Anyone can get bed bugs. Bed bugs do not discriminate from sanitary conditions and unsanitary conditions, individuals who rent or own their units, and individuals of high income or low income. Anyone who is warm blooded has the potential of infestation. It is important to know that working together can completely rid your unit of bed bugs.
Identifying Bed Bug Infestations
Much of the time, a bed bug infestation is only suspected when bites appear on a person. Oftentimes, the bites are misidentified, thus allowing infestations to go unnoticed, which gives the bed bugs time to spread to other areas of the home.
When cleaning, changing bedding, or staying away from home, look for:
Dark spots, Which are bed bug excrement and may bleed on the fabric like a marker would.
Eggs and eggshells, which are tiny (about 1mm) and white.
Skins that nymphs shed as they grow larger.
Live bed bugs.
Rusty or reddish stains on bed sheets or mattresses caused by bed bugs being crushed.
Treating Bed Bug Infestations
Bed Bug Pesticide Alert
Never use a pesticide indoors that is intended for outdoor use. It is very dangerous and won't solve your bed bug problem.
Using the wrong pesticide or using it incorrectly to treat for bed bugs can make you sick, may not solve the problem, and could even make it worse by causing the bed bugs to hide where the pesticide won't reach them.
Check if the product is effective against bedbugs - - if a pest isn't listed on the product label, the pesticide has not been tested on that pest and it may not be effective. Don't use a product or allow a pest control operator to treat your home unless bed bugs are named on the product label.
Before using any pesticide product, read the label first, then follow the directions for use.
Keep in mind that any pesticide product without an EPA registration number has not been reviewed by EPA, so we haven't determined how well the product works.
Integrated Pest Management
Integrated pest Management (IPM) is an effective and environmentally sensitive approach to pest management that relies on a combination of common-sense practices. IPM programs use current, comprehensive information on the life cycles of pests and their interaction with the environment. This information, in combination with available pest control methods like pesticides, is used to manage pest damage by the most economical means, and with the least possible hazard to people, property, and the environment.
IPM methods for bed bugs include:
Inspecting infested areas, plus surrounding living spaces.
Checking for bed bugs on luggage and clothes when returning home from a trip.
Looking for bed bugs or signs of infestation on secondhand items before bringing the items home.
Correctly identifying the pest.
Keeping records - including dates when and locations where pests are found.
Cleaning all items within a bed bug infested living area.
Reducing clutter where bed bugs can hide.
Eliminating bed bug habitats.
Physically removing bed bugs through cleaning.
Using pesticides carefully according to the label directions.
Wash and dry bedding and clothing at high temperatures to kill bed bugs.
Heat infested articles and/or areas through to at least 113 degrees for one hour. The higher the temperature, the shorter the time needed to kill bed bugs at all life stages.
Cold treatments (below 0 degrees for at least four days) can eliminate some infestations. Again, the cooler the temperature, the less time needed to kill bed bugs.
Use mattress, box spring, and pillow encasements to trap bed bugs and help detect infestations.
Pesticides are one component of a comprehensive strategy for controlling bed bugs. Currently, there are over 300 products registered by EPA for use against bed bugs - the vast majority of which can be used by consumers. Several classes of chemicals are utilized in these products -- each class share a similar mode of action, or way in which the chemical affects the biological functions of a bed bug. Although there are many products available for use by consumers, it is recommended to obtain extermination services.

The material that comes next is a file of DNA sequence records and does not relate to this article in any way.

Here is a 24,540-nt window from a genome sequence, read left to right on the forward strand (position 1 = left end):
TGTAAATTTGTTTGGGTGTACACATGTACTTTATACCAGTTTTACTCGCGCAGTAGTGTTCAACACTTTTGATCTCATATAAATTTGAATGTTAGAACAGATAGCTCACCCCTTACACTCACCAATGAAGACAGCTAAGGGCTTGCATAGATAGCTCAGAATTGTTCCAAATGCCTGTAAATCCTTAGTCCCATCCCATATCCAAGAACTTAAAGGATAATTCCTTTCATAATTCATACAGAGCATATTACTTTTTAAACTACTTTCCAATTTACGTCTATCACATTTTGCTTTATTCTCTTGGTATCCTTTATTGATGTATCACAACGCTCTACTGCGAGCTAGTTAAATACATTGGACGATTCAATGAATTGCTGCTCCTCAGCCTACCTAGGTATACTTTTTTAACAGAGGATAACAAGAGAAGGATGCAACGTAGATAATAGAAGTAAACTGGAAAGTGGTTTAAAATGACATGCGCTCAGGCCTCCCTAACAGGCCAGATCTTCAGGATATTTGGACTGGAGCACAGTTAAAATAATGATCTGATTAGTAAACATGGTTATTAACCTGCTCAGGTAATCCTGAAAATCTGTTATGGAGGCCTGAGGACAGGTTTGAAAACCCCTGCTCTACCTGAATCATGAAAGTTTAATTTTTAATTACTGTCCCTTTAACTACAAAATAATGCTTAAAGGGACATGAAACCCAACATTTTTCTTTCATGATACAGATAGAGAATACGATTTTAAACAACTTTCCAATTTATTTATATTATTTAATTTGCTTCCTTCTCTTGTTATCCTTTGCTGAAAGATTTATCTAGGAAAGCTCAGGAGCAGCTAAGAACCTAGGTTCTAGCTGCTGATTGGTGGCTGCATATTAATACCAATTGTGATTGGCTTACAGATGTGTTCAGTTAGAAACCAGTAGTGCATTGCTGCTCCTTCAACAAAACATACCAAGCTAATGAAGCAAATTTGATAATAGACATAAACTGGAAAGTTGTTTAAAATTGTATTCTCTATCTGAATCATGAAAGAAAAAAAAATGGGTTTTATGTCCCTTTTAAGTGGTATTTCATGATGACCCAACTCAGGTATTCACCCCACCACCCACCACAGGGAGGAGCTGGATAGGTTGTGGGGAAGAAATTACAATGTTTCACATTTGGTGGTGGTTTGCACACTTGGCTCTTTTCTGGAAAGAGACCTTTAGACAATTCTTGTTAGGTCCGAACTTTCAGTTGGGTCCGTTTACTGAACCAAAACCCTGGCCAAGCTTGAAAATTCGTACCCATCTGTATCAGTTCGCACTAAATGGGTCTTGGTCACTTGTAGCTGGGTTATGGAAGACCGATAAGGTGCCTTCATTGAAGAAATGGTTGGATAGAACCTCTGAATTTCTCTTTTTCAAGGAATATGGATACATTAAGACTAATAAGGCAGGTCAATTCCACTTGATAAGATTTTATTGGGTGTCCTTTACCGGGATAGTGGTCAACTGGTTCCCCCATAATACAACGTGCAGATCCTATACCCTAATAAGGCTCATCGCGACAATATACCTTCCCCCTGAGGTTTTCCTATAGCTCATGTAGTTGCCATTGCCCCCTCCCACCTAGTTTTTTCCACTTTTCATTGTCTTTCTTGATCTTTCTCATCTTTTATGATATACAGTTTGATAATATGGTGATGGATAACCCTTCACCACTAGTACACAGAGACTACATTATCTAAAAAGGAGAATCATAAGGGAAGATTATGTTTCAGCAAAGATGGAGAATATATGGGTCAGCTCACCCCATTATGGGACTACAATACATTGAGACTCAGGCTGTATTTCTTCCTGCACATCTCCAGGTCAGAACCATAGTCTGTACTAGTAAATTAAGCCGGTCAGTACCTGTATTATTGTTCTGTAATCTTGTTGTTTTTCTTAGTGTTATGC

Preventing Bed Bug Infestations
Bed bugs are very successful hitchhikers, moving from an infested site to furniture, bedding, baggage, boxes, and clothing. Although they typically feed on blood every five to ten days, bed bugs can be quite resilient; they are capable of surviving over a year without feeding.
A Few Simple Precautions Can Help Prevent Bed Bug Infestation In Your Home
Check secondhand furniture, beds, and couches for any signs of bed bug infestation, as described previously before bringing them home.
Use a protective cover that encases mattresses and box springs which eliminates many hiding spots. The light color of the encasement makes bed bugs easier to see. Be sure to purchase a high quality encasement that will resist tearing and check the encasements regularly for holes.
Reduce clutter in your home to reduce hiding places for bed bugs.
In hotel rooms, use luggage racks to hold your luggage when packing or unpacking rather than setting your luggage on the bed or floor.
Check the mattress and headboard before sleeping.
Upon returning home, unpack directly into a washing machine and inspect your luggage carefully.
Hiring Pest Management Professionals
Getting a pest management professional (PMP) involved as soon as possible rather than taking time to try to treat the problem yourself is very effective at preventing further infestations. Each pest management company should have instructions for residents on how to prepare the unit for a treatment which will include laundering and cleaning.
When choosing a Pest Management Professional the following should be considered
Is the company licensed?
Is the company willing and able to discuss proposed treatments to your home?
Does the company have a good track record?
Does the company have appropriate insurance?
Does the company guarantee its work?
Is the company affiliated with a professional pest control association?
Bed Bug Biology
The common bed bug (cimex lectularius) has long been a pest - feeding on blood, causing itchy bites and generally irritating their human hosts. The Environmental Protection Agency (EPA), the Centers for Disease Control and Prevention (CDC), and the United States Department of Agriculture (USDA) all consider bed bugs a public health pest. However, unlike most public health pests, bed bugs are not known vectors for the transmission and spread of diseases.